By Mario Carr
If you’ve received a pair of binoculars for Christmas, you could see Comet Catalina just before dawn in the south eastern morning sky.
Catalina will appear higher in the sky each night and will be above the handle of the Big Dipper passing near galaxy M101 on January 16. The next night, on January 17, Catalina will make its closets approach to the Earth at 108 million kilometres. After that date, the comet will fade rapidly each night.
The comet is thought to be a first time visitor around the Sun arriving form the distant Ort cloud beyond the realm of Pluto. After its brief encounter near the Sun, it will be flung out of our solar system never to return again.
Also known as C/2013 US10, the comet was discovered on Halloween night in 2013 at the Catalina Observatory near Tucson, while searching for asteroids.
Here are January stargazer events. Most are listed in the Hamilton Amateur Astronomers calendar, which is currently on sale.
Mercury can be seen in the evening western twilight sky January 1-9. Starting January 20, it can be seen in the eastern twilight morning sky. Venus is bright in the eastern morning sky. Mars and Jupiter rise late evening in the eastern sky.
Saturn can be seen in the eastern dawn sky. Uranus can be seen in the western evening sky setting late evening. Neptune can be seen low in the western evening sky.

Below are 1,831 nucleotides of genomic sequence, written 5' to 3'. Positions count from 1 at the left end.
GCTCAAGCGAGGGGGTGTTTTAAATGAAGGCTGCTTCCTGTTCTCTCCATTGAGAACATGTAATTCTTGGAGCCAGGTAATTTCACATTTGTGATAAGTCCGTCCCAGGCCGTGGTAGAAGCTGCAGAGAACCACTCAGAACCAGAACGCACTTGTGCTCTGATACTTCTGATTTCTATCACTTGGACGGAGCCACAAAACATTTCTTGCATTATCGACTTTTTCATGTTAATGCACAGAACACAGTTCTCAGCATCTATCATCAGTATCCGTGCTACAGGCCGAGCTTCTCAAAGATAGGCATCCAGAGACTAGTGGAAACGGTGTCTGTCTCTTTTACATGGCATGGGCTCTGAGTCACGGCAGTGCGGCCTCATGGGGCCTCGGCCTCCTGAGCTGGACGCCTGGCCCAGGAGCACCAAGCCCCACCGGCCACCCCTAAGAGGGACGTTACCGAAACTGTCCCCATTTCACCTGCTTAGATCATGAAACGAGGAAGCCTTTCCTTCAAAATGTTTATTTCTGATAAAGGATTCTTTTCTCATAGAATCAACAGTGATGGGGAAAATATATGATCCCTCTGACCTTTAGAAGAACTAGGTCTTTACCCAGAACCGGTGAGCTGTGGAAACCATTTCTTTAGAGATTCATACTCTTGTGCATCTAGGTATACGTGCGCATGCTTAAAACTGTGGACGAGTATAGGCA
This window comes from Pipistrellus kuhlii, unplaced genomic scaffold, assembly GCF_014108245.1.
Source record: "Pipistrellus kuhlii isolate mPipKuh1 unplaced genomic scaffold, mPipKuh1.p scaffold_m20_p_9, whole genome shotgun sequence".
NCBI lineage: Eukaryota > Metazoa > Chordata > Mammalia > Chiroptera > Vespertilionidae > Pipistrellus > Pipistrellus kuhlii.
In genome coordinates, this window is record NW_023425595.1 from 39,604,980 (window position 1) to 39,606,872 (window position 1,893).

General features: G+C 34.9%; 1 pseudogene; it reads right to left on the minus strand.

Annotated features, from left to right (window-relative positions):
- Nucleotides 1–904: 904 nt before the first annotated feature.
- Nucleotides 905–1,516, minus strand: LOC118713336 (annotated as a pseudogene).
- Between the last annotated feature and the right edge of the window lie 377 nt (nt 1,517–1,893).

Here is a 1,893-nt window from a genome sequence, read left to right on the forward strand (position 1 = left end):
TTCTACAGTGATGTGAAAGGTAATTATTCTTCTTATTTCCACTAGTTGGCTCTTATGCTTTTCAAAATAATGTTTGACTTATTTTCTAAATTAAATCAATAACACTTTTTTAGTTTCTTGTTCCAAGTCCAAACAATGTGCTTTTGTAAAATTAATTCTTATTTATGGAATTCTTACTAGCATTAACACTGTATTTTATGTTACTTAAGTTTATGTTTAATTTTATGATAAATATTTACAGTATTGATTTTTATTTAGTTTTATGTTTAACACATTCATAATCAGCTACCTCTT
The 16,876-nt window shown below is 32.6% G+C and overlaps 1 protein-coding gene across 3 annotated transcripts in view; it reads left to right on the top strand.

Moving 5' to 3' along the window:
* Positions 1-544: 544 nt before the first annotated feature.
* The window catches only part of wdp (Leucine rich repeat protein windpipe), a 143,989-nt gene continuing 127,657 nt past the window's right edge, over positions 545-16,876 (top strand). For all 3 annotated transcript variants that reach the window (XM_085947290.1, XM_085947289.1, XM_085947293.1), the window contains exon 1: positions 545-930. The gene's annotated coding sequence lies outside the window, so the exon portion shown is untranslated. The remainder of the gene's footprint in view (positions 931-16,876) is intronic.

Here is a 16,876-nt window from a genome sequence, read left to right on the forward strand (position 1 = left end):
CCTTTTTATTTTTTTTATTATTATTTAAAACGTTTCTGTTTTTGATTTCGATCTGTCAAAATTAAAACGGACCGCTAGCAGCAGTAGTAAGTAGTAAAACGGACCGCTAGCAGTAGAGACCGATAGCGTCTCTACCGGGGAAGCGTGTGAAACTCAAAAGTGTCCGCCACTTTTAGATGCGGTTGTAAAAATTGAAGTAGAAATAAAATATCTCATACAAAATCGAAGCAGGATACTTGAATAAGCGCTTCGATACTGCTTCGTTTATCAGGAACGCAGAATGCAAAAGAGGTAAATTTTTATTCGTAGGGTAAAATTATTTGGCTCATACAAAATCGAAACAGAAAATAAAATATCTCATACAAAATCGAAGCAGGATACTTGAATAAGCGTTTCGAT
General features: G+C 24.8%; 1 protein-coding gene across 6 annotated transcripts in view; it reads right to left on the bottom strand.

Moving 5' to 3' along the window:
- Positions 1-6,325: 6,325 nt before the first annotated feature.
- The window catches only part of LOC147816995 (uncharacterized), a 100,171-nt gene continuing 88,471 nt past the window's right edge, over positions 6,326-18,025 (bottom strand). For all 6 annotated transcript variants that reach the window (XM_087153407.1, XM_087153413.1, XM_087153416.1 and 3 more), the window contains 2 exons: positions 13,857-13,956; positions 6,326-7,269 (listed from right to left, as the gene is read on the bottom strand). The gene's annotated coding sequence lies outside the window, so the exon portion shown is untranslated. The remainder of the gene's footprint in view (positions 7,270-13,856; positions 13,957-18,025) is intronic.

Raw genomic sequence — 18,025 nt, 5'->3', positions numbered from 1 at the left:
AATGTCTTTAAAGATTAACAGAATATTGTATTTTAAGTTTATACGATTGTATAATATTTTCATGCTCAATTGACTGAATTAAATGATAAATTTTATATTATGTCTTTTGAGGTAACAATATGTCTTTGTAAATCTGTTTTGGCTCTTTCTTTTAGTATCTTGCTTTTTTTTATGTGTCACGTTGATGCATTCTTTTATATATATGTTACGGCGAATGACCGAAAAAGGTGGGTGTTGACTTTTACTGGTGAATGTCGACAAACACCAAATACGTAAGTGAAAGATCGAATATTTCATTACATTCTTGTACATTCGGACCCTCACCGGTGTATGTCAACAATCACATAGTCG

January 2 – The Earth is closer to the Sun than at any other time of the year at 147,100,176 km.
January 3 – Mars is close to the Moon in the evening sky.
January 4 – The Quadrantid meteor shower peaks.
January 6 – Venus is close to the Moon in the eastern morning sky.
January 9 – Venus and Saturn are extremely close in the eastern morning sky.
January 15 – Hamilton Amateur Astronomers meeting 7:30-9:30 p.m., Spectator Building, 44 Frid St., Hamilton. Free admission, door prizes and everybody is welcome. An optional food bank donation of non-perishable goods will be collected and appreciated.
January 27 – Jupiter is close to the Moon in the evening sky.
For more information, see the Hamilton Amateur Astronomers website at http://www.amateurastronomy.org or call (905) 627-4323. The club offers a basic astronomy course for members.
Mario Carr is the club’s director of publicity and can be reached at firstname.lastname@example.org. Twitter: @MarioCCarr